James 2:23 And the scripture was fulfilled which saith, Abraham believed God, and it was imputed unto him for righteousness: and he was called the Friend of God.
In the midst of misconceptions regarding the justifying role of works in James writing, it is easy to overlook four small words. Note how James says: "the Scripture was fulfilled." It is easy to rush past these words and on to the imputation of righteousness and the calling of Abraham the "Friend of God."
What does James mean that Scripture was fulfilled? James means that Scripture's truth was verified, that Scripture's claim that Abraham was justified by faith and that Abraham was considered God's friend were proved by Abraham's obedience: by the works that Abraham did.
It may seem like a strange claim, for the two Scriptural records of Abraham being God's friend are long after Abraham's life. 2 Chronicles 20:7 and Isaiah 41:8 recall God's friendship toward Abraham.
Even the account in Genesis 15, where it is written:
Genesis 15:6 And he believed in the LORD; and he counted it to him for righteousness.
was penned by the hand of Moses long after the event.
It is even more strange if we will examine the chronology of Abraham's own life: for the promise mentioned was that God would give Abraham more children than the number of stars Abraham could see in the sky - but Abraham was childless and was asking that God would bless Abraham's favorite slave. Yet it is said at the moment that Abraham believed God: and that it was counted to Abraham for righteousness.
So then, if we are to ask when Abraham was justified before God, we would say then, before Isaac was born. Yet, James refers us not to the moment, but later:
21Was not Abraham our father justified by works, when he had offered Isaac his son upon the altar? 22Seest thou how faith wrought with his works, and by works was faith made perfect?
In other words you could see Abraham's trust in God demonstrated by the works that Abraham did. A man who did not trust God like this:
10And Abraham stretched forth his hand, and took the knife to slay his son. 11And the angel of the LORD called unto him out of heaven, and said, Abraham, Abraham: and he said, Here am I. 12And he said, Lay not thine hand upon the lad, neither do thou any thing unto him: for now I know that thou fearest God, seeing thou hast not withheld thy son, thine only son from me. 13 And Abraham lifted up his eyes, and looked, and behold behind him a ram caught in a thicket by his horns: and Abraham went and took the ram, and offered him up for a burnt offering in the stead of his son. 14And Abraham called the name of that place Jehovahjireh: as it is said to this day, In the mount of the LORD it shall be seen. 15And the angel of the LORD called unto Abraham out of heaven the second time, 16And said, By myself have I sworn, saith the LORD, for because thou hast done this thing, and hast not withheld thy son, thine only son: 17That in blessing I will bless thee, and in multiplying I will multiply thy seed as the stars of the heaven, and as the sand which is upon the sea shore; and thy seed shall possess the gate of his enemies; 18And in thy seed shall all the nations of the earth be blessed; because thou hast obeyed my voice.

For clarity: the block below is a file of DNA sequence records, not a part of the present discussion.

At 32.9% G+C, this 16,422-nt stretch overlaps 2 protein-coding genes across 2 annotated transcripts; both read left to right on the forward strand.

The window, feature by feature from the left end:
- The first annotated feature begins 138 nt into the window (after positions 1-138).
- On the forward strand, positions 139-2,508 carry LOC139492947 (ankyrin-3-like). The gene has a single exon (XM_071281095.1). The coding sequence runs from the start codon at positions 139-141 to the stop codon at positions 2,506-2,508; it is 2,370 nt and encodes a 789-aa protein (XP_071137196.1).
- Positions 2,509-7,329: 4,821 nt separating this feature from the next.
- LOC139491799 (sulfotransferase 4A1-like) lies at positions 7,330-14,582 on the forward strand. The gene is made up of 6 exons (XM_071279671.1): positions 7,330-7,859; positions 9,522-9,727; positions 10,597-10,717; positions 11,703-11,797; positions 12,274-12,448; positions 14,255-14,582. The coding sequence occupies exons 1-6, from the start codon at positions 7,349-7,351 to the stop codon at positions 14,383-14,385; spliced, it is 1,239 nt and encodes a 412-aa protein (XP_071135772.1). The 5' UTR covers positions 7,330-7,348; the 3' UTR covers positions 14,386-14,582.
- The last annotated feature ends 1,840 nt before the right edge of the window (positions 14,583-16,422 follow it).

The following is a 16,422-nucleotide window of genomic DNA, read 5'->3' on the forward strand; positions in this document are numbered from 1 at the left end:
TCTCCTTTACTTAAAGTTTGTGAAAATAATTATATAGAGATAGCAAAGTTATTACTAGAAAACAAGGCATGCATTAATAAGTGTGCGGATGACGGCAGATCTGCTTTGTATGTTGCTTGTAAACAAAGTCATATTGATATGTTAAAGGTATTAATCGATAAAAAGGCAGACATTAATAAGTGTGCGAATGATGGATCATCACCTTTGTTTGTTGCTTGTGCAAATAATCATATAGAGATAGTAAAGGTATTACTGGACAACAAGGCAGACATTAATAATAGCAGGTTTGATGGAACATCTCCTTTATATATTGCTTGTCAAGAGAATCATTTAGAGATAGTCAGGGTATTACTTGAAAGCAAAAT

could not sacrifice his only son.
But in virtue of these promises:
1After these things the word of the LORD came unto Abram in a vision, saying, Fear not, Abram: I am thy shield, and thy exceeding great reward. 2And Abram said, Lord GOD, what wilt thou give me, seeing I go childless, and the steward of my house is this Eliezer of Damascus? 3And Abram said, Behold, to me thou hast given no seed: and, lo, one born in my house is mine heir. 4And, behold, the word of the LORD came unto him, saying, This shall not be thine heir; but he that shall come forth out of thine own bowels shall be thine heir. 5And he brought him forth abroad, and said, Look now toward heaven, and tell the stars, if thou be able to number them: and he said unto him, So shall thy seed be.
1And when Abram was ninety years old and nine, the LORD appeared to Abram, and said unto him, I am the Almighty God; walk before me, and be thou perfect. 2And I will make my covenant between me and thee, and will multiply thee exceedingly. 3And Abram fell on his face: and God talked with him, saying, 4 As for me, behold, my covenant is with thee, and thou shalt be a father of many nations.